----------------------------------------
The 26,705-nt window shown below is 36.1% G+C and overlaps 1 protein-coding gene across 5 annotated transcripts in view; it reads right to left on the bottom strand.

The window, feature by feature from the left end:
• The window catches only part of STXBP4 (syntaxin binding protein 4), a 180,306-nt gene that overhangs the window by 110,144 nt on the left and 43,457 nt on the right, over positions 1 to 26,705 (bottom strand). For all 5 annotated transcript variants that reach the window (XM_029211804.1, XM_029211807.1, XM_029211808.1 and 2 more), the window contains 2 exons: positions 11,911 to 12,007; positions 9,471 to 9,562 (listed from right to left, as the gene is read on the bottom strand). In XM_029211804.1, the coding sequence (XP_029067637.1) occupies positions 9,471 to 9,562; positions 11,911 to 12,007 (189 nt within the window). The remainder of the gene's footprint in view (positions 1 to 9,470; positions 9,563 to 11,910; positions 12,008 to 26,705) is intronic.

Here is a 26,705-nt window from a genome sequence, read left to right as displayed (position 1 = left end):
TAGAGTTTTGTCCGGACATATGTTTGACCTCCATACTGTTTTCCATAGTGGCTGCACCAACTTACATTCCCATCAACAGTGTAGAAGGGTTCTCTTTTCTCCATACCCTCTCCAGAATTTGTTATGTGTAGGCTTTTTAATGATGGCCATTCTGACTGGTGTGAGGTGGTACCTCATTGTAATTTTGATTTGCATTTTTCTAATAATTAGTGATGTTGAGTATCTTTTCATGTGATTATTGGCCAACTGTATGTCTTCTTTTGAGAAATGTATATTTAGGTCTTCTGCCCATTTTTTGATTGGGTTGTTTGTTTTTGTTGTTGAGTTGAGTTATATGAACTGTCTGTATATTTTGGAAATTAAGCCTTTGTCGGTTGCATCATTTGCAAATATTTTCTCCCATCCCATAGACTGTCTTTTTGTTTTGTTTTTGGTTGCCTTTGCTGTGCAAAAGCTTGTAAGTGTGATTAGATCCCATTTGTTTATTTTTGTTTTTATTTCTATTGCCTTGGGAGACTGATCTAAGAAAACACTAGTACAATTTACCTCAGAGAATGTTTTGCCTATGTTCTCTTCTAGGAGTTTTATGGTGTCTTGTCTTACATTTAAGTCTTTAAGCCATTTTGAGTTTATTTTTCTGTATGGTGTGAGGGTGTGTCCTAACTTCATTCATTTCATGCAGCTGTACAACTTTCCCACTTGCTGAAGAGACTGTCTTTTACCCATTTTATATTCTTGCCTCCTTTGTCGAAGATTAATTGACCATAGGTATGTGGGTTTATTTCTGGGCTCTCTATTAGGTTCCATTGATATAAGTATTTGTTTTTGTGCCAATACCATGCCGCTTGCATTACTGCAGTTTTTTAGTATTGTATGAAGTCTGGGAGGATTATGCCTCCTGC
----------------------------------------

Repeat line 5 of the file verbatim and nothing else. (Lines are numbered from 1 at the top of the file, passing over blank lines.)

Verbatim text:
TAGAGTTTTGTCCGGACATATGTTTGACCTCCATACTGTTTTCCATAGTGGCTGCACCAACTTACATTCCCATCAACAGTGTAGAAGGGTTCTCTTTTCTCCATACCCTCTCCAGAATTTGTTATGTGTAGGCTTTTTAATGATGGCCATTCTGACTGGTGTGAGGTGGTACCTCATTGTAATTTTGATTTGCATTTTTCTAATAATTAGTGATGTTGAGTATCTTTTCATGTGATTATTGGCCAACTGTATGTCTTCTTTTGAGAAATGTATATTTAGGTCTTCTGCCCATTTTTTGATTGGGTTGTTTGTTTTTGTTGTTGAGTTGAGTTATATGAACTGTCTGTATATTTTGGAAATTAAGCCTTTGTCGGTTGCATCATTTGCAAATATTTTCTCCCATCCCATAGACTGTCTTTTTGTTTTGTTTTTGGTTGCCTTTGCTGTGCAAAAGCTTGTAAGTGTGATTAGATCCCATTTGTTTATTTTTGTTTTTATTTCTATTGCCTTGGGAGACTGATCTAAGAAAACACTAGTACAATTTACCTCAGAGAATGTTTTGCCTATGTTCTCTTCTAGGAGTTTTATGGTGTCTTGTCTTACATTTAAGTCTTTAAGCCATTTTGAGTTTATTTTTCTGTATGGTGTGAGGGTGTGTCCTAACTTCATTCATTTCATGCAGCTGTACAACTTTCCCACTTGCTGAAGAGACTGTCTTTTACCCATTTTATATTCTTGCCTCCTTTGTCGAAGATTAATTGACCATAGGTATGTGGGTTTATTTCTGGGCTCTCTATTAGGTTCCATTGATATAAGTATTTGTTTTTGTGCCAATACCATGCCGCTTGCATTACTGCAGTTTTTTAGTATTGTATGAAGTCTGGGAGGATTATGCCTCCTGC